A vacuum chamber is a hard enclosure from which all the gases and air are discharge thanks to a vacuum pump.
Vacuum chambers are required to avoid contamination of samples in many disparate kinds of spectroscopy and for thin film depositions. Most vacuum chambers are fabricated in aluminum because it is nonmagnetic and so it allow to controll magnetic fields from outside the chamber.
Aluminum is a good choice also because compared to other types of metals, it absorbs minor water and trace gases.
UHV (Ultra high vacuum) means having pressures lower than about 10-13 atmosphere.
Vacuum chambers can be really useful: even at 10-10 atmosphere, it takes only 1 second to cover a surface with a contaminant.
For more info about it click here and read the wikipedia complete description.
Although there are several options available in the production of vacuum chambers, there are just a few materials that seem to be used over and over again. There are several reasons why these materials work the best and we’ll explore those reasons right now.
For high vacuum chambers, the material most commonly used is a high grade 300-series stainless steel. This metal has some great properties that make it perfect for use in a vacuum. First and foremost, the steel is mechanically strong. It is able to withstand incredible forces and very low pressures when it is used correctly. Another great property of the metal is that is weldable. Many models of vacuum chambers are sealed not only by o-rings, but by welded metal.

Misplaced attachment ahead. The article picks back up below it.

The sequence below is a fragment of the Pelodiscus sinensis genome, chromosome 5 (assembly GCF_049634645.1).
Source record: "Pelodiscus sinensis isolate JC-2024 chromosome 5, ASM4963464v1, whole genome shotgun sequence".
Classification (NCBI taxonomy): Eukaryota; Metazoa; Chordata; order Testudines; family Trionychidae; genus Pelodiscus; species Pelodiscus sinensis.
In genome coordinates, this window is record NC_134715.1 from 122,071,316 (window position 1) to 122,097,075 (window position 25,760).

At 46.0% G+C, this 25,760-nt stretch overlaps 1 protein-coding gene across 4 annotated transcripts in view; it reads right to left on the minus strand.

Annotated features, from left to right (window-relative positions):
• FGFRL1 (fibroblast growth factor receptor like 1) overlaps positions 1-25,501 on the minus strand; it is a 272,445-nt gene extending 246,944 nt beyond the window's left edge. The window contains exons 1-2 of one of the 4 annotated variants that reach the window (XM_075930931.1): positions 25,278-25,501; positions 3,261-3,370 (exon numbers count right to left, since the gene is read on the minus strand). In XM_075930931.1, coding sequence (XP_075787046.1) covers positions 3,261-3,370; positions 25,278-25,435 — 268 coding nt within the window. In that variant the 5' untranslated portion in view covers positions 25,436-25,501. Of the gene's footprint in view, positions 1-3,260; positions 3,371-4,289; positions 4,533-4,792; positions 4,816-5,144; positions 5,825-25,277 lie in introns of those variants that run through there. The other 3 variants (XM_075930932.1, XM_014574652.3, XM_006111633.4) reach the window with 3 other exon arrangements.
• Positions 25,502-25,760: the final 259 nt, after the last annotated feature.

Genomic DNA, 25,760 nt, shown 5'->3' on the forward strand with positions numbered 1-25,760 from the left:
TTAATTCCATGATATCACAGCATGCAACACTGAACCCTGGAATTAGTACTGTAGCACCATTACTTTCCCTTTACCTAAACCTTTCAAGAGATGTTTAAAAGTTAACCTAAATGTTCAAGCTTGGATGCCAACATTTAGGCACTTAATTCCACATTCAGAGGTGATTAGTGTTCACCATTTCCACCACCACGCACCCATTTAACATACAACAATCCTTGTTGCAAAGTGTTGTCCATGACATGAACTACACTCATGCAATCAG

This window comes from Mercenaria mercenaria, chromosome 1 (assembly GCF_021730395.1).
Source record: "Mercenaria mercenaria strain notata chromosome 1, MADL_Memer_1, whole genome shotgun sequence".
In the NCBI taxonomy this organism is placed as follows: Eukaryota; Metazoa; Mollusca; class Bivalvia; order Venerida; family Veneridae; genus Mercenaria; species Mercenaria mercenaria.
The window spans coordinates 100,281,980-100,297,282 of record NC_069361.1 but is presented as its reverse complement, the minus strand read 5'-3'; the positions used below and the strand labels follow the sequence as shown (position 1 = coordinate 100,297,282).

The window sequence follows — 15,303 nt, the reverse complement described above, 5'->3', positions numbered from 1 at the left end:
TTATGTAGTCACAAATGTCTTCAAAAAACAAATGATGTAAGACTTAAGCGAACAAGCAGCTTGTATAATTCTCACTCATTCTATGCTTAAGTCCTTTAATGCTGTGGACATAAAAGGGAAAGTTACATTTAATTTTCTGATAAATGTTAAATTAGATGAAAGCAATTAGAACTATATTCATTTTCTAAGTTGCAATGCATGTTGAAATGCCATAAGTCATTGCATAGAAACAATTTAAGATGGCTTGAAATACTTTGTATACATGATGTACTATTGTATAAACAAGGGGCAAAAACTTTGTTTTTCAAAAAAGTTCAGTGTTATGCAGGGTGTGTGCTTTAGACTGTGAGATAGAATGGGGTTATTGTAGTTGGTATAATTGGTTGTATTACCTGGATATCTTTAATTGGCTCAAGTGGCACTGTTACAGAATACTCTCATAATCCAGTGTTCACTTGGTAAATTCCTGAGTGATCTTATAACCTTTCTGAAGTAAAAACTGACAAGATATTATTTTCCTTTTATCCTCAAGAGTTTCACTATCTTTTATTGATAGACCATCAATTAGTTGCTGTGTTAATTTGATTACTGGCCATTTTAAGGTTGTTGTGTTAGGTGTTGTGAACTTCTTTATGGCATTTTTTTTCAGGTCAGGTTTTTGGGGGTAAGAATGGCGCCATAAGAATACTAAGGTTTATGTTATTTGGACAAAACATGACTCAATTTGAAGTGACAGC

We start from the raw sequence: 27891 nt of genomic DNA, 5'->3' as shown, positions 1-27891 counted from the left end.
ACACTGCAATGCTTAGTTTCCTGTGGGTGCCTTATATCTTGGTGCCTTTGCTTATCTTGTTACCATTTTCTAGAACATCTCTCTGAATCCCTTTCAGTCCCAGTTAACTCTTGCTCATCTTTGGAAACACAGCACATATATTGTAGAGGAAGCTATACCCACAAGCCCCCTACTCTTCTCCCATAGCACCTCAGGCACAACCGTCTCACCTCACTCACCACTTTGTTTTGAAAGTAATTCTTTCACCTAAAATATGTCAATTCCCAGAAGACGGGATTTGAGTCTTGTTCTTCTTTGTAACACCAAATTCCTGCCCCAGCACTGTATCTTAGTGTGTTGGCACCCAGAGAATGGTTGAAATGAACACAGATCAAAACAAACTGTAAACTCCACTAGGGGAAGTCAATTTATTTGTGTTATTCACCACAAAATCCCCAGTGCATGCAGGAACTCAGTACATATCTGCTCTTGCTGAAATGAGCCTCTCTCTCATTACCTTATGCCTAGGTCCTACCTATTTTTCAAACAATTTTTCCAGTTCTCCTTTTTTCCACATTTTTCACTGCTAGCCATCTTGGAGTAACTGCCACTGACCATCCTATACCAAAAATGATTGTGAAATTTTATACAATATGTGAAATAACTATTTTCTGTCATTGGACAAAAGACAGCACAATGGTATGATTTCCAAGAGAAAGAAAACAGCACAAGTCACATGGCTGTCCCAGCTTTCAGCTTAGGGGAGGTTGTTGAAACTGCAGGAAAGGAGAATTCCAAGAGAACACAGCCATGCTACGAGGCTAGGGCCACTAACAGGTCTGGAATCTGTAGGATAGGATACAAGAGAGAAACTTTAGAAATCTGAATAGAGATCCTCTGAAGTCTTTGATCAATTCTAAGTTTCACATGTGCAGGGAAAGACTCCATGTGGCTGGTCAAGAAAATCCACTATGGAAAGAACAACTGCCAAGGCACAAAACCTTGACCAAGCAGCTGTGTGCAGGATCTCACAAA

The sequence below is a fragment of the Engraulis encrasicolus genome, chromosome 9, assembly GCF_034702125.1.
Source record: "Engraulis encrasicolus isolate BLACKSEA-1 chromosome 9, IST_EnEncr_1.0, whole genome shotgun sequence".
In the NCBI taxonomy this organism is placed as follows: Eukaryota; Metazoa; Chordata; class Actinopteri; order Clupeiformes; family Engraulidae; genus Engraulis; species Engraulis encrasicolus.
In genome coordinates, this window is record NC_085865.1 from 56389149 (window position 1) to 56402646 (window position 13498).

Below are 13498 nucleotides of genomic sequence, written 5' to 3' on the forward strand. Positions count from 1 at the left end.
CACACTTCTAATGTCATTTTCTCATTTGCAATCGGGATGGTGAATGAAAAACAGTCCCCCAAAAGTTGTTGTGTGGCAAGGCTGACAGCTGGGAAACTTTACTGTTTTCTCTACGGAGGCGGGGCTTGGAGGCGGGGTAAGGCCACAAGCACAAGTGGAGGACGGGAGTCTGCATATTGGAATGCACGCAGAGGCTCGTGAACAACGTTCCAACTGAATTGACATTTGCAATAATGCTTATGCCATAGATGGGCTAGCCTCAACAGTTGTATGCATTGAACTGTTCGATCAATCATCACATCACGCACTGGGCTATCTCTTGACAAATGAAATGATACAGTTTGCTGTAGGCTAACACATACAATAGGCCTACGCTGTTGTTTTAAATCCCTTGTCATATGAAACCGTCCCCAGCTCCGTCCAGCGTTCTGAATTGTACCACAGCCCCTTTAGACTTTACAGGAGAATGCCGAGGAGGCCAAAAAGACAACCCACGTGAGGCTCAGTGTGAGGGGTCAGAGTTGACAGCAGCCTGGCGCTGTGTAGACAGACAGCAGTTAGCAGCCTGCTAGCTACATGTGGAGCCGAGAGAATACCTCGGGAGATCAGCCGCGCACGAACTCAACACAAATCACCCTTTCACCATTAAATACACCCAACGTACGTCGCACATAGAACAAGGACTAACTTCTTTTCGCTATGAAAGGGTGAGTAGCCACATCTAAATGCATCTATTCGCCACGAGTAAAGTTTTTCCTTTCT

Another desirable property of 300-series stainless steel is that it has a magnetic permeability that is very close to 1. Which means that it will almost never interfere with any magnetic fields. Besides that, the metal has a very high resistance to atmospheric corrosion, which goes a long way when you’re worried about durability.
Sometimes, when researchers will be operating in the HV Torr range, perhaps for a large simulation chamber, they may choose to produce the chamber using a mild steel. This is most often done because it is a cost effective option when compared to 300-series steel such as 316L. However, there are several problems associated with mild steel. The first being that it does not have the desirable magnetic permeability of stainless steel. Besides that it does not carry the corrosion resistance or out-gassing properties.
If the researchers desire to control a magnetic force inside of the vacuum from outside of the chamber, different kinds of aluminum may be a good option.
If you are concerned with preventing external fields from entering a vacuum chamber, mu-metal is a good material.